A short course day
In general our five-day courses begin just after lunch on the first day (usually a Monday, but sometimes a Saturday or Sunday) at 14.30. We aim to finish on the final day by 16.00. This is to allow those who have come from afar to arrive here and to get home without spending an additional night.
What shape does a day have?
Not every short course is the same so it’s difficult to give a true sense of what a ‘typical’ day might look like. To some degree it depends on the time of year, and to a larger degree depends on the main focus of the course.
Nevertheless, a ‘typical’ day will have a mix of classroom and other guided time, being outdoors, working on your own, working in small groups, being quiet, sharing work.
We tend to hold the mornings for group / classroom work. This allows fresh minds to grapple with something in depth. Often those classroom sessions will include making small pieces, or working together in small groups, or being outdoors.
After lunch is ‘you’ time – time to spend on your own and with your own work and ideas. We often schedule one-to-one sessions in the afternoon.
And we do work in the evening. A week-long workshop quickly squeezes time, so we don’t want to waste those previous evenings. They have an informal feel, and may involve sharing other people’s work, or watching a film, or having a general critique and catchup about where you are during your process. We usually finish by 9.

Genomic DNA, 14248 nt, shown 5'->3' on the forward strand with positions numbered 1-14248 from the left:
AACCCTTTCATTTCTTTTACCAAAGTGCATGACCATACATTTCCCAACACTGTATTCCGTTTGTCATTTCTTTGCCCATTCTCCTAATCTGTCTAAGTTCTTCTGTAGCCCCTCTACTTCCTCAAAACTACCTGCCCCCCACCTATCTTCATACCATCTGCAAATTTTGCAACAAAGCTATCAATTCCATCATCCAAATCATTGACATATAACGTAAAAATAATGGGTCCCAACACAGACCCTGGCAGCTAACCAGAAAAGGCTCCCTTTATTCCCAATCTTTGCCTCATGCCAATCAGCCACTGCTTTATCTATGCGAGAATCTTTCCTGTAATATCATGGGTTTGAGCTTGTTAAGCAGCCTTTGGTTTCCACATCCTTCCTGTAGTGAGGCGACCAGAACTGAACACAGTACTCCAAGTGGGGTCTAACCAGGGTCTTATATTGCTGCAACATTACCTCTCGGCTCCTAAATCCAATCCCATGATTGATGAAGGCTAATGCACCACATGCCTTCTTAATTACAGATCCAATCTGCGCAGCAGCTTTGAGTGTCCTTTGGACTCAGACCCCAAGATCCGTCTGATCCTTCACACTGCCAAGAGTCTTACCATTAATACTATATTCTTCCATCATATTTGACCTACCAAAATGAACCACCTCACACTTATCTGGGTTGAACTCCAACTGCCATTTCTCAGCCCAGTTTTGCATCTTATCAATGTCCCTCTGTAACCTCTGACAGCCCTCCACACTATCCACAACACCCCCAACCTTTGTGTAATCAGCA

Courses often end with some kind of sharing. What form that takes very much depends on the group. Short courses are not about working on and finishing a piece: they are about exploration, timeout, reconsideration, experimenting and playing. So just what form any sharing might take is entirely up to each group. By the end of the course we would hope that the group will have sufficient trust in one another to be able to show barely-formed work, or the playing out of something experimental. The group can decide, too, whether they want to open this up to invited guests – or not.